Anyway, to start out my "clinical years" of medical school, I thought it might be a good idea to make a list of some things that I'm hoping to get out of it. So, here we go:

  1. Learn how to do medicine
  2. Figure out what I want to be when I grow up
  3. Avoid losing my mind
  4. Avoid screwing anything up too royally
  5. Have some kind of a life outside the hospital
  6. Try not to look dumb
That's the major portion if my list. Other things that I've considered include: try to get into a Sports Medicine elective during the Super Bowl when it's here in 2011, schedule a foreign elective in Africa right before or right after the World Cup in 2010, then sneak on over to Johannesburg and watch some futbol. Also, if I could combine medicine and being a rock star, that would be great.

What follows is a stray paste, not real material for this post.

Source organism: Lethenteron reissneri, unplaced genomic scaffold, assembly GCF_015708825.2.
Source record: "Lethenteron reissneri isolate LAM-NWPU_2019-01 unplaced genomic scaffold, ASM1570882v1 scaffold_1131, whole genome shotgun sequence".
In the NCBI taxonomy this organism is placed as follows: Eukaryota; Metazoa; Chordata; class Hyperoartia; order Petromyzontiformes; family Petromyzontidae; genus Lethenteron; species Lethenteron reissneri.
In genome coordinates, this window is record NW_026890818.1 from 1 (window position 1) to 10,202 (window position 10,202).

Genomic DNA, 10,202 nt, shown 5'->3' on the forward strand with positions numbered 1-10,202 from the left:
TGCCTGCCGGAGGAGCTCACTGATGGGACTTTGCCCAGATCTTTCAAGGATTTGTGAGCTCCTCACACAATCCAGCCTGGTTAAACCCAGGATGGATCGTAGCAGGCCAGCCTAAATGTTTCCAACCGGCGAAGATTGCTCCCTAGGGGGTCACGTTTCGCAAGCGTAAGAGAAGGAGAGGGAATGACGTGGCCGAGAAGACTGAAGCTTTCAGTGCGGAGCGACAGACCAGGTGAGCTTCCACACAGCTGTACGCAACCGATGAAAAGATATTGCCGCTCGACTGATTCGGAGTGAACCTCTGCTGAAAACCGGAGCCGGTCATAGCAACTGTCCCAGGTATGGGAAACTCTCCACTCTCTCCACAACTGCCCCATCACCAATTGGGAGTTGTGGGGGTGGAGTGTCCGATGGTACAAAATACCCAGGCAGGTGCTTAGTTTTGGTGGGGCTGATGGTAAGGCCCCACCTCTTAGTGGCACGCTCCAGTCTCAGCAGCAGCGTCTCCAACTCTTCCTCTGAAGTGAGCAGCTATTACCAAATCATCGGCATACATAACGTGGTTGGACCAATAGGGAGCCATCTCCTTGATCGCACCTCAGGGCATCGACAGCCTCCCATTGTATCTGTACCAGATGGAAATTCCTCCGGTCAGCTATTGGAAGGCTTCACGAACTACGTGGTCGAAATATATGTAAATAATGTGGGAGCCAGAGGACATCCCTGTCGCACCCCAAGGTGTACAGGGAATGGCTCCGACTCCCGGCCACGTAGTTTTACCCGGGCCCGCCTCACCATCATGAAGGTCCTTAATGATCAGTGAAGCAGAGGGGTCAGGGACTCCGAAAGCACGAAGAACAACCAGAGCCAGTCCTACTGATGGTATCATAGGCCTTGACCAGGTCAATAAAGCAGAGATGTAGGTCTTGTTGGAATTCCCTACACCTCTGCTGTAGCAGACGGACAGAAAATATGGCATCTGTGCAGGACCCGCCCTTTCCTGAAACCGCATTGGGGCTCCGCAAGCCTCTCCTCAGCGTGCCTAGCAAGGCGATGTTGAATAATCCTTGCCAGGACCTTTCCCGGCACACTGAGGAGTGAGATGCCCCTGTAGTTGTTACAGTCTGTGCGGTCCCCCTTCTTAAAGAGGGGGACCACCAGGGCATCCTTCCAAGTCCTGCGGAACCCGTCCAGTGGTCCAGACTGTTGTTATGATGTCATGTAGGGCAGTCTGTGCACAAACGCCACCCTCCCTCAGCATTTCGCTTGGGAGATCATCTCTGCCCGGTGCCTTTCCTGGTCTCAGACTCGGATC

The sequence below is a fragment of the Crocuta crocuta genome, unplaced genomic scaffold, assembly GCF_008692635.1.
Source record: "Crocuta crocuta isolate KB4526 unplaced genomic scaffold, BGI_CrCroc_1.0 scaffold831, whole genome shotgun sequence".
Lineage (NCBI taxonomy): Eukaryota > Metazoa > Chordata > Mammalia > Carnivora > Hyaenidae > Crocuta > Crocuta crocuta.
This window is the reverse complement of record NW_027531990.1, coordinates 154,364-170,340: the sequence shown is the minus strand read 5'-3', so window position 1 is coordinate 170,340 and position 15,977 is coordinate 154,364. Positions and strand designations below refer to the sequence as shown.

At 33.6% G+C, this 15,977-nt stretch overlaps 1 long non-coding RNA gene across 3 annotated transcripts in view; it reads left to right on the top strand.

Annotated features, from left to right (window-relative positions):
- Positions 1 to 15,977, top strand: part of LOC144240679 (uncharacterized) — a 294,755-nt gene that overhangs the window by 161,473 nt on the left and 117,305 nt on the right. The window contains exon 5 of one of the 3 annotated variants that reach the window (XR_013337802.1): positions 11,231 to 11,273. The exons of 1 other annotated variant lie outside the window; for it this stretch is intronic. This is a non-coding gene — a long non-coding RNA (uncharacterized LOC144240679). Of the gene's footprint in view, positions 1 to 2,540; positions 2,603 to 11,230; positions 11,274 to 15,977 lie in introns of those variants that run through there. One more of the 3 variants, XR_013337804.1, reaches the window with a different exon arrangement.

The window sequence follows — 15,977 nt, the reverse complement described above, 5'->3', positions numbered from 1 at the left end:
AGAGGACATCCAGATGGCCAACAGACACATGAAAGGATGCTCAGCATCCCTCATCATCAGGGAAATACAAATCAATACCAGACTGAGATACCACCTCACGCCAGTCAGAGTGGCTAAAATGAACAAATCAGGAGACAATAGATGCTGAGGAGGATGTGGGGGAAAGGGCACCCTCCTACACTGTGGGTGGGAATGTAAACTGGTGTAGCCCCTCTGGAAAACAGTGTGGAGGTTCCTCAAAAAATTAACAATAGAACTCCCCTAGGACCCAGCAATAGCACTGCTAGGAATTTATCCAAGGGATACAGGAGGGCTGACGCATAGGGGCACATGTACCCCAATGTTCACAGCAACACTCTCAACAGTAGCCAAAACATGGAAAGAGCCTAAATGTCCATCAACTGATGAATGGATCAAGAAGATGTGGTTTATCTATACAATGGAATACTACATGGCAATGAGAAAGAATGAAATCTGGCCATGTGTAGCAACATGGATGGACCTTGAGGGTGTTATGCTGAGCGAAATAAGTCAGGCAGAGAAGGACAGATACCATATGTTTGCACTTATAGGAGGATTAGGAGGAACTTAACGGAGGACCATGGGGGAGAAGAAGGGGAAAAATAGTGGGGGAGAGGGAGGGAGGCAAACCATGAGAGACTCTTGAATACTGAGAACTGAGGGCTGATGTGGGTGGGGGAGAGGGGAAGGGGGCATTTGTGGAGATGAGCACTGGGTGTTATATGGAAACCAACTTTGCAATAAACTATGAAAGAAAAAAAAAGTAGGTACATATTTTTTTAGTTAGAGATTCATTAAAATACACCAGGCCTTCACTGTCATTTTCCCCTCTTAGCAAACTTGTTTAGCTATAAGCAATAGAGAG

Thursday, June 4, 2009


I took my big exam yesterday. It was loads of fun, as expected. The exam was at one of the Prometric test centers, and everything is on computers now, so I was just in a room with all different people taking all different tests, and there were about 3 shifts of high schoolers taking their SATs during the time I took my test... But at least its over now!

Anyway, I've spent the past two years in South Bend, but now it's on to the next stage of my foray into the world of medicine in Indianapolis.